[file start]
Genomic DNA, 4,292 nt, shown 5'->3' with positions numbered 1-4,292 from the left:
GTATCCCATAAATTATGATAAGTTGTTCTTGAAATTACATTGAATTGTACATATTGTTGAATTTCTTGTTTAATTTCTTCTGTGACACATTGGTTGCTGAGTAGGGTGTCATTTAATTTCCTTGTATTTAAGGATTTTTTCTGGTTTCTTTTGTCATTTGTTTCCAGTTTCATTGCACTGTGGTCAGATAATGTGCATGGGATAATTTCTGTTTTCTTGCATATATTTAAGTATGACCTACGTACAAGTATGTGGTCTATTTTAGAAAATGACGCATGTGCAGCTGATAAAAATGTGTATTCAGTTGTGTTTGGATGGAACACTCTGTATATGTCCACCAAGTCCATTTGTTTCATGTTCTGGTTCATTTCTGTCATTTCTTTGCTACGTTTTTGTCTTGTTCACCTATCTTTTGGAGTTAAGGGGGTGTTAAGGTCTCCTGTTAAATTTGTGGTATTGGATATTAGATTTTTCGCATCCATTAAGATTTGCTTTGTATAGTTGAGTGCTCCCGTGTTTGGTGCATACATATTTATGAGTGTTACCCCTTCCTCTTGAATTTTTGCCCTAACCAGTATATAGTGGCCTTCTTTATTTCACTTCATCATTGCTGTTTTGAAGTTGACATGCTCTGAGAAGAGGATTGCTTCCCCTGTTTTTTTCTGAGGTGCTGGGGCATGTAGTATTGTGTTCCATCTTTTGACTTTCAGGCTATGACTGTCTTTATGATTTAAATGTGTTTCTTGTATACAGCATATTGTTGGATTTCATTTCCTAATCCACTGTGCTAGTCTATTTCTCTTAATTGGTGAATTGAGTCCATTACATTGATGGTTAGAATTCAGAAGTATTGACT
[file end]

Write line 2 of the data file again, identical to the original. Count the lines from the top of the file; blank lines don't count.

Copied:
GTATCCCATAAATTATGATAAGTTGTTCTTGAAATTACATTGAATTGTACATATTGTTGAATTTCTTGTTTAATTTCTTCTGTGACACATTGGTTGCTGAGTAGGGTGTCATTTAATTTCCTTGTATTTAAGGATTTTTTCTGGTTTCTTTTGTCATTTGTTTCCAGTTTCATTGCACTGTGGTCAGATAATGTGCATGGGATAATTTCTGTTTTCTTGCATATATTTAAGTATGACCTACGTACAAGTATGTGGTCTATTTTAGAAAATGACGCATGTGCAGCTGATAAAAATGTGTATTCAGTTGTGTTTGGATGGAACACTCTGTATATGTCCACCAAGTCCATTTGTTTCATGTTCTGGTTCATTTCTGTCATTTCTTTGCTACGTTTTTGTCTTGTTCACCTATCTTTTGGAGTTAAGGGGGTGTTAAGGTCTCCTGTTAAATTTGTGGTATTGGATATTAGATTTTTCGCATCCATTAAGATTTGCTTTGTATAGTTGAGTGCTCCCGTGTTTGGTGCATACATATTTATGAGTGTTACCCCTTCCTCTTGAATTTTTGCCCTAACCAGTATATAGTGGCCTTCTTTATTTCACTTCATCATTGCTGTTTTGAAGTTGACATGCTCTGAGAAGAGGATTGCTTCCCCTGTTTTTTTCTGAGGTGCTGGGGCATGTAGTATTGTGTTCCATCTTTTGACTTTCAGGCTATGACTGTCTTTATGATTTAAATGTGTTTCTTGTATACAGCATATTGTTGGATTTCATTTCCTAATCCACTGTGCTAGTCTATTTCTCTTAATTGGTGAATTGAGTCCATTACATTGATGGTTAGAATTCAGAAGTATTGACT